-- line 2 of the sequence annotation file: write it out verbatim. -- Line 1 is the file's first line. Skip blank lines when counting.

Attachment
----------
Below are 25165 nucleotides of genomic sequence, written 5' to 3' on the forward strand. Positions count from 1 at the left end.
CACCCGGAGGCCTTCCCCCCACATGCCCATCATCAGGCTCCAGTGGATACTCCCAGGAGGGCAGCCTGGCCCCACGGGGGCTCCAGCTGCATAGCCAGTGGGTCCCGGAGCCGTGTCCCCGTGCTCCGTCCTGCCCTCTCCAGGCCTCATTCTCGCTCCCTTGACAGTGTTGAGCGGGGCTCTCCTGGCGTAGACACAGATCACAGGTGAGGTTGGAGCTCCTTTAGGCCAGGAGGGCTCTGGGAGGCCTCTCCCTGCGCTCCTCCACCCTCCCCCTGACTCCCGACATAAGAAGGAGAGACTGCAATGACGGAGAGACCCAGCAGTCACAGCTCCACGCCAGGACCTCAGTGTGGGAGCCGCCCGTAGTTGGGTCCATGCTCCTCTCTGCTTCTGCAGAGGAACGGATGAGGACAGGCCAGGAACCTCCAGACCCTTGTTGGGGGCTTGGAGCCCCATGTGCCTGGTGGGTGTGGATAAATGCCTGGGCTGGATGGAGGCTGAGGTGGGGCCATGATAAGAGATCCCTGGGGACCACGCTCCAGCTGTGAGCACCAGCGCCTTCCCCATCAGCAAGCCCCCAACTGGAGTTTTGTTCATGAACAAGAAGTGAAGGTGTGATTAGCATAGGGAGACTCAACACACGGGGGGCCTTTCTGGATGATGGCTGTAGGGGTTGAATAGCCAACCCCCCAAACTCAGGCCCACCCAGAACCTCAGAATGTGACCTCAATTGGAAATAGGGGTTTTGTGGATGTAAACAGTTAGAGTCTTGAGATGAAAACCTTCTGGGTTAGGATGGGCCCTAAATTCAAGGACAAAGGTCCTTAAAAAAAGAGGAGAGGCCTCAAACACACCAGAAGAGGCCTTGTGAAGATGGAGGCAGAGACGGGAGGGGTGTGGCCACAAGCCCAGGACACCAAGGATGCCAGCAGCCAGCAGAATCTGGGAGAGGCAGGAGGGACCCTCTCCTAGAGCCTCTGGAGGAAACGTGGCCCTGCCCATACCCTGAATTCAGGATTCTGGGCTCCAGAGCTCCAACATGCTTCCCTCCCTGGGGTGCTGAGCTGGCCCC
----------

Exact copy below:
CACCCGGAGGCCTTCCCCCCACATGCCCATCATCAGGCTCCAGTGGATACTCCCAGGAGGGCAGCCTGGCCCCACGGGGGCTCCAGCTGCATAGCCAGTGGGTCCCGGAGCCGTGTCCCCGTGCTCCGTCCTGCCCTCTCCAGGCCTCATTCTCGCTCCCTTGACAGTGTTGAGCGGGGCTCTCCTGGCGTAGACACAGATCACAGGTGAGGTTGGAGCTCCTTTAGGCCAGGAGGGCTCTGGGAGGCCTCTCCCTGCGCTCCTCCACCCTCCCCCTGACTCCCGACATAAGAAGGAGAGACTGCAATGACGGAGAGACCCAGCAGTCACAGCTCCACGCCAGGACCTCAGTGTGGGAGCCGCCCGTAGTTGGGTCCATGCTCCTCTCTGCTTCTGCAGAGGAACGGATGAGGACAGGCCAGGAACCTCCAGACCCTTGTTGGGGGCTTGGAGCCCCATGTGCCTGGTGGGTGTGGATAAATGCCTGGGCTGGATGGAGGCTGAGGTGGGGCCATGATAAGAGATCCCTGGGGACCACGCTCCAGCTGTGAGCACCAGCGCCTTCCCCATCAGCAAGCCCCCAACTGGAGTTTTGTTCATGAACAAGAAGTGAAGGTGTGATTAGCATAGGGAGACTCAACACACGGGGGGCCTTTCTGGATGATGGCTGTAGGGGTTGAATAGCCAACCCCCCAAACTCAGGCCCACCCAGAACCTCAGAATGTGACCTCAATTGGAAATAGGGGTTTTGTGGATGTAAACAGTTAGAGTCTTGAGATGAAAACCTTCTGGGTTAGGATGGGCCCTAAATTCAAGGACAAAGGTCCTTAAAAAAAGAGGAGAGGCCTCAAACACACCAGAAGAGGCCTTGTGAAGATGGAGGCAGAGACGGGAGGGGTGTGGCCACAAGCCCAGGACACCAAGGATGCCAGCAGCCAGCAGAATCTGGGAGAGGCAGGAGGGACCCTCTCCTAGAGCCTCTGGAGGAAACGTGGCCCTGCCCATACCCTGAATTCAGGATTCTGGGCTCCAGAGCTCCAACATGCTTCCCTCCCTGGGGTGCTGAGCTGGCCCC